From Paintsville Student to Teacher

While being a student in the Paintsville School District, Laura Carroll dreamed of returning home and becoming a teacher in the district.  She is in her fifth year of teaching at Paintsville Elementary having taught 4th/5th split class, 5th grade reading and now in her third year teaching the third grade.

Laura embraces interesting teaching techniques which make learning fun and effective for her students.  Earning an “Innovation Grant” award from the Kentucky Valley Educational Cooperative (KVEC), Laura used the funding to purchase the Lego WeDo Kit 2.0 in order to introduce her students to a greater understanding of engineering, coding, and problem-solving.

As part of her project funded through the KVEC  “Race to the Top” federal funding by the U.S. Department of Education, Laura was one of over 100 instructors who presented at the Forging Innovation in Rural Education (FIRE) Summit, a multi-district K-12 educational professional learning event October 25 in Pikeville, KY.  More than 17,000 viewers, from 15 countries and 42 states, tuned in to the live stream provided by KVEC’s digital platform the Holler to watch Laura’s and the other presentations.

Laura said “I chose this project because of the shift in education toward engineering, coding, and problem-solving.  I felt like this was something I was not providing my students with.  If my job is to prepare them for the future I knew I had to implement instruction that would be geared toward these 21st-century skills.  Unfortunately, I realized I lacked some of these skills myself.  Therefore, I searched for a program that would not only help my students but be user-friendly for me.

She added “The Lego WeDo Kit 2.0 does just that!  It allows students to create their own robots and code them.  It is super easy to use.  I also love how the robotic lessons are structured around the Next Generation Science Standards.  These new standards are centered on student creating models.  Making models with the Legos is very practical because students can reuse them year after year.   Not only has this project allowed me to incorporate 21st Century skills but it has also helped me meet the rigor of the Next Generation Science Standards.”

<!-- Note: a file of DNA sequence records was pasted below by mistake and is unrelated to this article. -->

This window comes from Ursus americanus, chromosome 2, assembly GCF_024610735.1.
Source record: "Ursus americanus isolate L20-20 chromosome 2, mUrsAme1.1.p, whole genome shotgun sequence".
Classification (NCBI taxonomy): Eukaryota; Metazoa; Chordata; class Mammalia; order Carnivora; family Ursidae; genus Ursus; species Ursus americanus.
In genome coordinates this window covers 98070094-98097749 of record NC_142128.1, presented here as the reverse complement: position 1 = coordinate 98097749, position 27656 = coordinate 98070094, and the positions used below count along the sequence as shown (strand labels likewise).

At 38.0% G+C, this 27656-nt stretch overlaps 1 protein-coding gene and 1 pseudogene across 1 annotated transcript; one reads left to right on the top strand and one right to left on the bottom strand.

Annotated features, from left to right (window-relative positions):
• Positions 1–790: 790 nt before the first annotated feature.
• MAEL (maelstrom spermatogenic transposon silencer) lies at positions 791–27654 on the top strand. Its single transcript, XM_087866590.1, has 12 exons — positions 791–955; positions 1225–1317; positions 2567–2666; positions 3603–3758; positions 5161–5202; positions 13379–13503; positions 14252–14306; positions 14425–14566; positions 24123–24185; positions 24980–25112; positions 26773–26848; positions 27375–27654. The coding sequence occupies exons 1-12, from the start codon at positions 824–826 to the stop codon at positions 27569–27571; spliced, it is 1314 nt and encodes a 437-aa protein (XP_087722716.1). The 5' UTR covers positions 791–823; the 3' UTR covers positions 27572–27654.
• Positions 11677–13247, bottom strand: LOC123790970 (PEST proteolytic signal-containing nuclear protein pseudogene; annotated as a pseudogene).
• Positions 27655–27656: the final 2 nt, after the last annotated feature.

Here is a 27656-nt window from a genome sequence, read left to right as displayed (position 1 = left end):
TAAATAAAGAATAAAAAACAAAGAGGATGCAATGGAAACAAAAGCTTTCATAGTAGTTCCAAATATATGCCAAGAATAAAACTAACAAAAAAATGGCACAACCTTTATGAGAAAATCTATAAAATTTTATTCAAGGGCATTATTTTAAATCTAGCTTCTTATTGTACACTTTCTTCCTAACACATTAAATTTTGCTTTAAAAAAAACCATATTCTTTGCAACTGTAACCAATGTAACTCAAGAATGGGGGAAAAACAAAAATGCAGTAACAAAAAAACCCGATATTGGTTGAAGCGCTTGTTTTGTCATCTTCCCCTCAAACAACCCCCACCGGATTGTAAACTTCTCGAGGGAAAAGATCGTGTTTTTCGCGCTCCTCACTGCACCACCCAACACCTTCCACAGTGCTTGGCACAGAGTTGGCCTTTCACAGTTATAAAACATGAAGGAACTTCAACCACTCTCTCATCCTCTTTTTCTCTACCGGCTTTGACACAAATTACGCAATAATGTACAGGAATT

Laura loves teaching and sees it as a calling. “Most everyone in my family is a teacher.  I feel like this is what led me to education!  It just comes second nature to me because it is what I grew up around.”

“I love the environment that a school holds not only for students but for teachers too” Laura continued.   “Paintsville Elementary School is the best place to work.  We are truly like family here.  There isn’t a day that I dread coming to work.  As a student in the Paintsville Independent School District, I always hoped I would have the opportunity to work here as a teacher.  Teaching here is everything I thought it would be.  I love our students and parents.”  

Laura and fellow teachers shared the innovations planned for their students using the “Innovation Grants” awarded through the ARI and sought feedback from their colleagues at the FIRE Summit. Demonstrations included drone design and build, robotics, aviation, tele-medicine, advanced manufacturing, student publishing, and much more.

With some of the region’s most innovative leaders and learners, presenters showed off cutting-edge strategies and technologies that will be used in the classroom over this school year and many years to come.  Presenters will return in April 2018 to report on the progress of their grants and share stories from the classroom and their schools.

Laura Carroll’s and the other presentations can be found on the www.theholler.org.

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